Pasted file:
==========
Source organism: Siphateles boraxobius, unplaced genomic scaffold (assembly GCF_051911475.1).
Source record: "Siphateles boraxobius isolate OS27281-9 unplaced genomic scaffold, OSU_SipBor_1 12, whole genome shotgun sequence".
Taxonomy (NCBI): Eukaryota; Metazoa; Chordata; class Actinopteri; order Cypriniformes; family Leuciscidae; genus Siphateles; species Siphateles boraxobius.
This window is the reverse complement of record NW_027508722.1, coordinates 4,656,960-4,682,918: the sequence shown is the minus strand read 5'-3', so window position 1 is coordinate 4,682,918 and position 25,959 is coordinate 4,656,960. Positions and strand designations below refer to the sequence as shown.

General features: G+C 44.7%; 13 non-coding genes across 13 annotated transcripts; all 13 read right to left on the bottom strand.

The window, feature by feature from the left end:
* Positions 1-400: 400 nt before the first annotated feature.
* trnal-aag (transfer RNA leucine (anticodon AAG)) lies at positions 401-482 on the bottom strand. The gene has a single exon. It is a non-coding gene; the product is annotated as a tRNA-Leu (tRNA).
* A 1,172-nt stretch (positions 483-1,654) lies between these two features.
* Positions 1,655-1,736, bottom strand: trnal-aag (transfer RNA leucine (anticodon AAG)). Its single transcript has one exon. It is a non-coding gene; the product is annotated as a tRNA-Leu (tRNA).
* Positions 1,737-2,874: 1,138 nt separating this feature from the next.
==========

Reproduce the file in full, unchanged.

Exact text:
Source organism: Siphateles boraxobius, unplaced genomic scaffold (assembly GCF_051911475.1).
Source record: "Siphateles boraxobius isolate OS27281-9 unplaced genomic scaffold, OSU_SipBor_1 12, whole genome shotgun sequence".
Taxonomy (NCBI): Eukaryota; Metazoa; Chordata; class Actinopteri; order Cypriniformes; family Leuciscidae; genus Siphateles; species Siphateles boraxobius.
This window is the reverse complement of record NW_027508722.1, coordinates 4,656,960-4,682,918: the sequence shown is the minus strand read 5'-3', so window position 1 is coordinate 4,682,918 and position 25,959 is coordinate 4,656,960. Positions and strand designations below refer to the sequence as shown.

General features: G+C 44.7%; 13 non-coding genes across 13 annotated transcripts; all 13 read right to left on the bottom strand.

The window, feature by feature from the left end:
* Positions 1-400: 400 nt before the first annotated feature.
* trnal-aag (transfer RNA leucine (anticodon AAG)) lies at positions 401-482 on the bottom strand. The gene has a single exon. It is a non-coding gene; the product is annotated as a tRNA-Leu (tRNA).
* A 1,172-nt stretch (positions 483-1,654) lies between these two features.
* Positions 1,655-1,736, bottom strand: trnal-aag (transfer RNA leucine (anticodon AAG)). Its single transcript has one exon. It is a non-coding gene; the product is annotated as a tRNA-Leu (tRNA).
* Positions 1,737-2,874: 1,138 nt separating this feature from the next.